World Construction Today – According to a climate group, a key knowledge gap in the business is the lack of standardised measures on carbon savings from keeping components in projects. The UK Green Building Council has stated that a more consistent method of calculating how much carbon is avoided by reusing materials when dismantling and rebuilding projects is urgently needed in the built environment. The group stated in recent research that there is an essential gap in industry knowledge regarding the lack of a methodology that can be used to determine and report the amount of carbon that may be conserved by recycling commodities like steel and wood.
The UKGBC is one of many organisations, such as the climate campaign Architects Declare, who have advocated that the circular economy, often known as reusing resources from existing structures, is crucial for the construction industry to reach the governmental objective of net zero emissions by 2050.
Building lifetime carbon emissions assessments are becoming more and more necessary, either as part of development plans like the London Plan or as part of corporate climate commitments.
Observations on How Circular Economy Principles may Impact Carbon and Value warns that present assessments of material reuse are limited, imprecise, and challenging due to the lack of a uniform set of criteria and procedures. The UKGBC examined 18 case studies, including the reuse of materials on projects, but found that the quantity of carbon avoided was not always quantified.
Three of the five case studies that were thoroughly examined had trouble quantifying the emission reductions from keeping building components due to a lack of data. Cement, as well as mechanical and electrical parts, were among these materials.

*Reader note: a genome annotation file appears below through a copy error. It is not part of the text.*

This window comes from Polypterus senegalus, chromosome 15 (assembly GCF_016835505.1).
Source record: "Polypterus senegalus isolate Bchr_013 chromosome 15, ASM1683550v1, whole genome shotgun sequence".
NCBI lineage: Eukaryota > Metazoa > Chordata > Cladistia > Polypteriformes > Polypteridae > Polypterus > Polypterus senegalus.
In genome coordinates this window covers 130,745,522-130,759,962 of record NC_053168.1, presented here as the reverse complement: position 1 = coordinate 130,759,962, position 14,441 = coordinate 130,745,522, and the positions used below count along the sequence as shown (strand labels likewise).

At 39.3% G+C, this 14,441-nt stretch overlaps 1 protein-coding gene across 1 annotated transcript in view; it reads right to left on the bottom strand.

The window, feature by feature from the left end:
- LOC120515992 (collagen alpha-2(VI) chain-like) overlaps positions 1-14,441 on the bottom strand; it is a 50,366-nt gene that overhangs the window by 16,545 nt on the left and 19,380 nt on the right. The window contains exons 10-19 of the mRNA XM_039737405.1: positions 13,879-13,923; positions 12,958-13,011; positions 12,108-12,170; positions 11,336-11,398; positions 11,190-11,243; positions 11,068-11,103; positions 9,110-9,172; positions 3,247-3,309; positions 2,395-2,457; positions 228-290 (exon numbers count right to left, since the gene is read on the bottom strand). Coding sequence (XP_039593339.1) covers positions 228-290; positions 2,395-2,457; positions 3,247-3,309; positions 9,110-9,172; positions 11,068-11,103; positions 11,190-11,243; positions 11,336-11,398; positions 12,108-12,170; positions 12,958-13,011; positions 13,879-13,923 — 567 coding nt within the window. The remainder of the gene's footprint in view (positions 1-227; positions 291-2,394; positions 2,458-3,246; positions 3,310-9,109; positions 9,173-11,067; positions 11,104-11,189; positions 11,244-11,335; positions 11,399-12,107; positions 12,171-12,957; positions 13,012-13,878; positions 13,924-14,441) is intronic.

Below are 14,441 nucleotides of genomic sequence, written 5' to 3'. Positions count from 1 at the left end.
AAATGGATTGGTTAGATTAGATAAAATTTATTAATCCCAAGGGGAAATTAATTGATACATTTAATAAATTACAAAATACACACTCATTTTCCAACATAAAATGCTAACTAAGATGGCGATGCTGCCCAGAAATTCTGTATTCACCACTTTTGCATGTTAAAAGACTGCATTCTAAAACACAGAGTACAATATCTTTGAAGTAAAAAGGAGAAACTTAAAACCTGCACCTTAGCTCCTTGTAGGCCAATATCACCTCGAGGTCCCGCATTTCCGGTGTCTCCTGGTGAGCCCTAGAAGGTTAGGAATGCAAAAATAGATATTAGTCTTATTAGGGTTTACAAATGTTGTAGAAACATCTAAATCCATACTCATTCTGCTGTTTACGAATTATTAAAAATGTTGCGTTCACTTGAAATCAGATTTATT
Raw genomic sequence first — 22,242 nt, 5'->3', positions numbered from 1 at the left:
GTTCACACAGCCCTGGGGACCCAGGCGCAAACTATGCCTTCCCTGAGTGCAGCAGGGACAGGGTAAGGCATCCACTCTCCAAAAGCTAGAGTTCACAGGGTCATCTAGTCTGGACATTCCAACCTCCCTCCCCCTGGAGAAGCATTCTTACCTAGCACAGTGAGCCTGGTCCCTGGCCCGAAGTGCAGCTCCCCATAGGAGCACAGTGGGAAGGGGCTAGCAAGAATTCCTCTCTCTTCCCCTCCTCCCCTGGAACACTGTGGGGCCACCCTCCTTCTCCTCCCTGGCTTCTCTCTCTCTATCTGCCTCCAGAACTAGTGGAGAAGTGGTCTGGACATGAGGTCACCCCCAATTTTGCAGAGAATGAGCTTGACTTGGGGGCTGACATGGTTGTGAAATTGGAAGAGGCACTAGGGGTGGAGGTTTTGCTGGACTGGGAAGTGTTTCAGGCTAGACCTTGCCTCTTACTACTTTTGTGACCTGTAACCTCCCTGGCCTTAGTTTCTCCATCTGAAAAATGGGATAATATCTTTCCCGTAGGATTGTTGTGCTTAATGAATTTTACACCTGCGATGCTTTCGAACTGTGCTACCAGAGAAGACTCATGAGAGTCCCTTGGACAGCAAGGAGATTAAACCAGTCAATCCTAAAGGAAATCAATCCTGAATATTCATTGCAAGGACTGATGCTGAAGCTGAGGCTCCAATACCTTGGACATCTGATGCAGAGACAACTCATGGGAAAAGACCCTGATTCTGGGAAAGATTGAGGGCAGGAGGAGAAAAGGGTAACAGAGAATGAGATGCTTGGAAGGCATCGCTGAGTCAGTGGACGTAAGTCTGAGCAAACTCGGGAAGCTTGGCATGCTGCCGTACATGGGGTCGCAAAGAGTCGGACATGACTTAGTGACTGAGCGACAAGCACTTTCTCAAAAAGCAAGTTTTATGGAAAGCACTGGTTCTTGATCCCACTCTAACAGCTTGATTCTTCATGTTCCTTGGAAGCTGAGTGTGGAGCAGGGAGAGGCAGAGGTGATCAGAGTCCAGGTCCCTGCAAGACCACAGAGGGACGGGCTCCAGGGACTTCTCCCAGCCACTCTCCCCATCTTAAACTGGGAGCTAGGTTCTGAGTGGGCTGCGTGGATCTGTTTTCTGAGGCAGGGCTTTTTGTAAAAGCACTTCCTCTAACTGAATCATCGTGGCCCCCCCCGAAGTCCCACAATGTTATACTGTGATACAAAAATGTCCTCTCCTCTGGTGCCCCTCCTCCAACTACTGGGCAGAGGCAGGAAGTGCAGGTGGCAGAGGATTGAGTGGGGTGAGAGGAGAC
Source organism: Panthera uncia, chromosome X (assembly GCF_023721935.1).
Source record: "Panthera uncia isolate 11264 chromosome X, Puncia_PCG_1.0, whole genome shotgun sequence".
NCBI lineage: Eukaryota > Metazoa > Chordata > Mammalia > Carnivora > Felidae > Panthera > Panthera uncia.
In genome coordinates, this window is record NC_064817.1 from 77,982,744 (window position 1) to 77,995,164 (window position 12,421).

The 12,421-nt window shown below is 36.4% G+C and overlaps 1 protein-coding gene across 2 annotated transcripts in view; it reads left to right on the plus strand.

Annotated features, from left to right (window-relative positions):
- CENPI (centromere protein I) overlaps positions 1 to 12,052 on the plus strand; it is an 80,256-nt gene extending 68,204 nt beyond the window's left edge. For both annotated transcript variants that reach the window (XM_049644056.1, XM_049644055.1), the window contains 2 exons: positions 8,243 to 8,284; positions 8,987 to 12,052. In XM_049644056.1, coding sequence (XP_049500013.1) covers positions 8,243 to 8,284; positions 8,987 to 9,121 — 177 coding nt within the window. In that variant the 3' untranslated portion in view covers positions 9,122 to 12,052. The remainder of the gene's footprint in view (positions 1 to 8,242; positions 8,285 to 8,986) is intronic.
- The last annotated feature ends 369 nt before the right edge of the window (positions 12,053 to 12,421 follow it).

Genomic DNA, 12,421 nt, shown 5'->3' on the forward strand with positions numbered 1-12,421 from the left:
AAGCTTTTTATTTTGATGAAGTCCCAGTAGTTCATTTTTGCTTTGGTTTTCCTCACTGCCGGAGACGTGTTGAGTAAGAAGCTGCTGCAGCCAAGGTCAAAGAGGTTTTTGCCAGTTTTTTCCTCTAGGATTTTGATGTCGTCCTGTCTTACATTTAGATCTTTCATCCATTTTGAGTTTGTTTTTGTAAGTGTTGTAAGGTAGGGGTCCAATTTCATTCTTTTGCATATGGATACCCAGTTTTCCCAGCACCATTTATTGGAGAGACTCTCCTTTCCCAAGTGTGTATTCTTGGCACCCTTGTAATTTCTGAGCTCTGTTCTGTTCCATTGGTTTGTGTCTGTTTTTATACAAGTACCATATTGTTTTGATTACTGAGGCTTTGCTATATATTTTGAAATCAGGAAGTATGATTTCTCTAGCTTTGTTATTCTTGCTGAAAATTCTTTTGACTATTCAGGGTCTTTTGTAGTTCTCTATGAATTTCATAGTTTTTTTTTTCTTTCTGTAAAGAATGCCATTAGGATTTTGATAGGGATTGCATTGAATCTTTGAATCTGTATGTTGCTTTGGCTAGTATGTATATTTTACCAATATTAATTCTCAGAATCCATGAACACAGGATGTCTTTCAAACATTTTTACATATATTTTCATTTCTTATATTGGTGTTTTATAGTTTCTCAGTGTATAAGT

Various projects are now being worked on by industry groups to increase the consistency and clarity of quantifying carbon savings through material reuse. These include the upcoming Whole Life Carbon Evaluation for the Built Environment update from the RICS, which will be released the following year, and the efforts of the UKGBC circular economy conference to define a set of measures.
The circular economy presents tremendous opportunities for the building sector, according to UKGBC Chief Executive Julie Hirogoyen. Smart use of circular techniques can bring cost-benefits and prospects to enhance social value, as well as significant carbon reductions across the full lifecycle of a building, she continued.
Because it decreases the need for transportation and material manufacturing, recycling materials is thought to significantly reduce the amount of carbon emissions generated by projects. The UKGBC’s Net Zero Carbon Roadmap, which was released last year, defined the steps required for the built environment to attain net zero by 2050, including a significant increase in the use of circular economy principles.